Contraception

At some point in a young woman's life, the doctor asks if we are sexually active and if we are taking the appropriate measures to prevent a 'surprise'. Unfortunately, contraception isn't a 'one size fits all' type of thing, and they can often cause side effects and take a toll on our young, still developing bodies.

We have taken a lot of time researching and asking appropriate people endless amounts of questions to provide you with the information that you need to understand what types of contraception are available, how they work, and the side effects that you may experience.

These options may or may not work for you. Keep an open mind when going through these, because one may be better suited to you than another.

If you have any questions regarding contraception, please email us at hello@the-lunatique.com.

Let's begin.

MALE CONDOM

What is it?
A latex sleeve that's shaped to fit on an erect penis. 

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What does it do?
A condom works as a roadblock for the sperm travelling into the vaginal canal to find its partner in crime...the egg.   Condoms also prevent the spread of STI's and STD's...beautiful!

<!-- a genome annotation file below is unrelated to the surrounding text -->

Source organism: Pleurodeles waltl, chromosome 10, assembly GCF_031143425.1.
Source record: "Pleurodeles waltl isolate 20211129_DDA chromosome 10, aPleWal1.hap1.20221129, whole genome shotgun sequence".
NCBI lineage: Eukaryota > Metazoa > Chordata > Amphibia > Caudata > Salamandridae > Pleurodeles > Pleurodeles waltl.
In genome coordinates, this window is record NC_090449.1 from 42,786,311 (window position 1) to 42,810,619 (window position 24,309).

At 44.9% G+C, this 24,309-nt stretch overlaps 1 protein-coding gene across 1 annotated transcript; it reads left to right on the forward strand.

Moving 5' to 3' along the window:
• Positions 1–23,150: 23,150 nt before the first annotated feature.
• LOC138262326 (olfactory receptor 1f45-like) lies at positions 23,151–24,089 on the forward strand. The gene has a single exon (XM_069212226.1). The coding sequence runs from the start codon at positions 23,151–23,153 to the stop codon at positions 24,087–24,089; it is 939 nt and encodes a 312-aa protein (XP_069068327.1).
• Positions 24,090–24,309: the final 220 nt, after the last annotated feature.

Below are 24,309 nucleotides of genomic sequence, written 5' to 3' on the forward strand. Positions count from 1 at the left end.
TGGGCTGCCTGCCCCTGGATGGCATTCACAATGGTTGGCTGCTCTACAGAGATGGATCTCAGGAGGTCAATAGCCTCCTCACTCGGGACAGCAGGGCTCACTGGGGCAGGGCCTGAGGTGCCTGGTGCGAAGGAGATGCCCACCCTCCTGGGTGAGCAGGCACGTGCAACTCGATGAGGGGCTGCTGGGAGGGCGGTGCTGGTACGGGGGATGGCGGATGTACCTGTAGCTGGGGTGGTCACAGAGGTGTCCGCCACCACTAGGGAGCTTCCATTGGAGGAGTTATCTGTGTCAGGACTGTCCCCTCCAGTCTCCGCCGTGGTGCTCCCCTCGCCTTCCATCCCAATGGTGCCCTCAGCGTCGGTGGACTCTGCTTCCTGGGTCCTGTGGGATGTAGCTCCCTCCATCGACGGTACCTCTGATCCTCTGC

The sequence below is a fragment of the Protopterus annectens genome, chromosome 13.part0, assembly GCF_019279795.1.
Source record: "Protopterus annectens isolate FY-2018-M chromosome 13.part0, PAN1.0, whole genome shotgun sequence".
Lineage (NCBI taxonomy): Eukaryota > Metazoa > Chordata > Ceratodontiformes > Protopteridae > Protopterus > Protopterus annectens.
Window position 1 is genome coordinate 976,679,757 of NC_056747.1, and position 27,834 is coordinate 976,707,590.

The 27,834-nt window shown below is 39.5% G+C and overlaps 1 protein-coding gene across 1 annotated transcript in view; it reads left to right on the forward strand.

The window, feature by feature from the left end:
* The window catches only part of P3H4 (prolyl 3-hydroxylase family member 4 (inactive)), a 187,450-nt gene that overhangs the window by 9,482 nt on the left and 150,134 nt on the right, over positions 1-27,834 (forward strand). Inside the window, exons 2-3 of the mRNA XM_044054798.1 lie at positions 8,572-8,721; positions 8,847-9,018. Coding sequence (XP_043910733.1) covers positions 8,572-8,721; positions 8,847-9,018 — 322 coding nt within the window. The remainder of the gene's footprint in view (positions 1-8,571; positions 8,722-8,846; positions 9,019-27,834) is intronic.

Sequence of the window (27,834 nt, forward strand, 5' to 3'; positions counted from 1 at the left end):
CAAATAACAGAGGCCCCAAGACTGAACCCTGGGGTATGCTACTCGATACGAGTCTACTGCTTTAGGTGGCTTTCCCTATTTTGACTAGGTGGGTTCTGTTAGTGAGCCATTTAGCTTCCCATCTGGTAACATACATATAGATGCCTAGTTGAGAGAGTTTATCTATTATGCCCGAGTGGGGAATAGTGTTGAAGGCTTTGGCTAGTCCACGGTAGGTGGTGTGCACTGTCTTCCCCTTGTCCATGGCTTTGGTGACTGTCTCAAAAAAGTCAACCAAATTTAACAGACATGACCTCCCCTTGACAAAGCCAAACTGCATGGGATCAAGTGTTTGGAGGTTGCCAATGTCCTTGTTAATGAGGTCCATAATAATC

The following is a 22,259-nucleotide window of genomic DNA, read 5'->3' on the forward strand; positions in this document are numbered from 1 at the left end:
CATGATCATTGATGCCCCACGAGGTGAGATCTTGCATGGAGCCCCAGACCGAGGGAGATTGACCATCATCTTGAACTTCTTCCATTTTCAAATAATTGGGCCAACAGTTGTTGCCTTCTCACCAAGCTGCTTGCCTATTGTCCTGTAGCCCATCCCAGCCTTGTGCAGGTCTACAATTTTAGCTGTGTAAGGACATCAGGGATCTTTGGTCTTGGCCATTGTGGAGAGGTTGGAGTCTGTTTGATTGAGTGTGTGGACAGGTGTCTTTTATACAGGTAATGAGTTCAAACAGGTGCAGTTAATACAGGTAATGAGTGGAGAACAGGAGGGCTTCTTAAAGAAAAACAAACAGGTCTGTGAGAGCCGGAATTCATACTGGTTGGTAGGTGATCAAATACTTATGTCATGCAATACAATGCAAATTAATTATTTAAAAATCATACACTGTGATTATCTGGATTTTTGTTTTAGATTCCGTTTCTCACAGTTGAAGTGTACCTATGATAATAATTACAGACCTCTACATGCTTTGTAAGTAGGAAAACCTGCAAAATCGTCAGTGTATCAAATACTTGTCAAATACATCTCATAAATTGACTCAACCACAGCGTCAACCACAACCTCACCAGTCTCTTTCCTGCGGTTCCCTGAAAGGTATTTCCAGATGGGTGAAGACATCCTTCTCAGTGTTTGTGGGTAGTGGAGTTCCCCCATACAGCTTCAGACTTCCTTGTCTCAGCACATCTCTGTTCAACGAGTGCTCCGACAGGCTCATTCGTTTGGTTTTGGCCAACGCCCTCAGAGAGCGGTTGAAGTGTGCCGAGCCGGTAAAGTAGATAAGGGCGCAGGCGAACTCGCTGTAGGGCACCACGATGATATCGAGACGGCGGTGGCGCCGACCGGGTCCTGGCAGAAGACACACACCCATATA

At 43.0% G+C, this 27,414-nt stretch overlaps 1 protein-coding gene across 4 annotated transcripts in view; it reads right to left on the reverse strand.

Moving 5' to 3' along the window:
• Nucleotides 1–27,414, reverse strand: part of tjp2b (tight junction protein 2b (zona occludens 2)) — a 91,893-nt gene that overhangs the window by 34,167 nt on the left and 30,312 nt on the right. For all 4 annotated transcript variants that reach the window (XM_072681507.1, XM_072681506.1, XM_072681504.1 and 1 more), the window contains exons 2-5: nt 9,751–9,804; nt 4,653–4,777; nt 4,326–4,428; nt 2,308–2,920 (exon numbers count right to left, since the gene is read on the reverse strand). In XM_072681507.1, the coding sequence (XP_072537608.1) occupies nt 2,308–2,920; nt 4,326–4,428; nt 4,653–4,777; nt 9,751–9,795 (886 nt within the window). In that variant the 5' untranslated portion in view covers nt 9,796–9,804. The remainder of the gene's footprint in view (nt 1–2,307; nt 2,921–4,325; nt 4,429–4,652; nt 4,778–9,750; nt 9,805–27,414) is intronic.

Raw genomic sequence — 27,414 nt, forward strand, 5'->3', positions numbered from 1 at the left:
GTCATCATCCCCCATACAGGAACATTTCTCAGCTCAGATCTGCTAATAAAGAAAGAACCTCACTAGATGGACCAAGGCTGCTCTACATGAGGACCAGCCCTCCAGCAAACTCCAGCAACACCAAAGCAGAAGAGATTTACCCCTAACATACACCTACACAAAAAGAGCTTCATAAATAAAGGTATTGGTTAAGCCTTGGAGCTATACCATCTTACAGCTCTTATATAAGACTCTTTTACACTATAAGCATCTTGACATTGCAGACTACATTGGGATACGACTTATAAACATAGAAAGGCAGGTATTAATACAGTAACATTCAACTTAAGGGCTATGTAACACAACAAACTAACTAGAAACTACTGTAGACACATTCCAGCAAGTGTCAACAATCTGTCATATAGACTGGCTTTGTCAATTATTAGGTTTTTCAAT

Side Effects and Disadvantages
Now in a perfect world, condoms would be the only form of contraception. BUT as we all know, it's not a perfect world and condoms can often break if they aren't the right size, have been put on incorrectly, or if you are having hot and heavy sex (here's hoping!). 

For many people, their body doesn't agree with latex and that's still fine. There are condoms out there that are made out of different materials for those who are allergic. You'll know if you're allergic if you feel a burning sensation after you've used one. 

FEMALE CONDOM

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What is it?
The female condom is basically the same as the male condom, however instead of going around his reproductive organ, it goes inside ours!

What does it do?
It works in exactly the same way as the male condom, providing a barrier for the sperm traveling through the vaginal canal to mingle with the egg inside of the ovaries. And much like the male condom, it too protects you from STI's and STD's. 

Side Effects and Disadvantages
We've mentioned it before, but allergies and breaking are the two most serious disadvantages of the female condom. It has also been known to become stuck inside the female (it might seem slightly funny, but yes, it happens).

THE PILL

What is it?
The contraceptive pill is a little pill of hormones you take daily to prevent pregnancy. 

What does it do?
In short terms, it 'tricks' your body into thinking it is pregnant so that it doesn't actually fall pregnant. Smart, maybe. Good for you? The jury is still out.